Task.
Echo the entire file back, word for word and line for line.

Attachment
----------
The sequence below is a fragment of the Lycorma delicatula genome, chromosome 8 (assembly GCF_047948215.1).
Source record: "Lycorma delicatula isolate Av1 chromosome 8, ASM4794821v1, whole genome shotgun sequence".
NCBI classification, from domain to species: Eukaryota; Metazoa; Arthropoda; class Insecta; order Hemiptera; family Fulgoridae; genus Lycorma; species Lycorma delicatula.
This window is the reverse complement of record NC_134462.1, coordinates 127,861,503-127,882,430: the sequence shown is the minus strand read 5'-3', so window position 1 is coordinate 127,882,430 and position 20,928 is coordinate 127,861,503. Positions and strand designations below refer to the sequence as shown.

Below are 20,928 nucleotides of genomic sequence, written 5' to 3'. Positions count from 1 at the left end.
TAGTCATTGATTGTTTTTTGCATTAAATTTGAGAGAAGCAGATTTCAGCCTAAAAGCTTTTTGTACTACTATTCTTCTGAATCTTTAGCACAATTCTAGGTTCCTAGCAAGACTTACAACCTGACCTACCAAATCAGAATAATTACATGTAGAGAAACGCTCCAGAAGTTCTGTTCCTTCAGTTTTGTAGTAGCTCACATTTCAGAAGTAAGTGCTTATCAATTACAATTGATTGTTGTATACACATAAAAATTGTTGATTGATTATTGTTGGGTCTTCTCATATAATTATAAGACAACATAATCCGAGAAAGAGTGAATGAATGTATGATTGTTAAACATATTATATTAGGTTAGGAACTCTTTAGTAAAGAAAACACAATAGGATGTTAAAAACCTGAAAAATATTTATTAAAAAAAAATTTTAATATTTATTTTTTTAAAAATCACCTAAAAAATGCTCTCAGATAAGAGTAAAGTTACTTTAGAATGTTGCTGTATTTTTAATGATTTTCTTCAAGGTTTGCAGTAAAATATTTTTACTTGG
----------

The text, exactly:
The sequence below is a fragment of the Lycorma delicatula genome, chromosome 8 (assembly GCF_047948215.1).
Source record: "Lycorma delicatula isolate Av1 chromosome 8, ASM4794821v1, whole genome shotgun sequence".
NCBI classification, from domain to species: Eukaryota; Metazoa; Arthropoda; class Insecta; order Hemiptera; family Fulgoridae; genus Lycorma; species Lycorma delicatula.
This window is the reverse complement of record NC_134462.1, coordinates 127,861,503-127,882,430: the sequence shown is the minus strand read 5'-3', so window position 1 is coordinate 127,882,430 and position 20,928 is coordinate 127,861,503. Positions and strand designations below refer to the sequence as shown.

Below are 20,928 nucleotides of genomic sequence, written 5' to 3'. Positions count from 1 at the left end.
TAGTCATTGATTGTTTTTTGCATTAAATTTGAGAGAAGCAGATTTCAGCCTAAAAGCTTTTTGTACTACTATTCTTCTGAATCTTTAGCACAATTCTAGGTTCCTAGCAAGACTTACAACCTGACCTACCAAATCAGAATAATTACATGTAGAGAAACGCTCCAGAAGTTCTGTTCCTTCAGTTTTGTAGTAGCTCACATTTCAGAAGTAAGTGCTTATCAATTACAATTGATTGTTGTATACACATAAAAATTGTTGATTGATTATTGTTGGGTCTTCTCATATAATTATAAGACAACATAATCCGAGAAAGAGTGAATGAATGTATGATTGTTAAACATATTATATTAGGTTAGGAACTCTTTAGTAAAGAAAACACAATAGGATGTTAAAAACCTGAAAAATATTTATTAAAAAAAAATTTTAATATTTATTTTTTTAAAAATCACCTAAAAAATGCTCTCAGATAAGAGTAAAGTTACTTTAGAATGTTGCTGTATTTTTAATGATTTTCTTCAAGGTTTGCAGTAAAATATTTTTACTTGG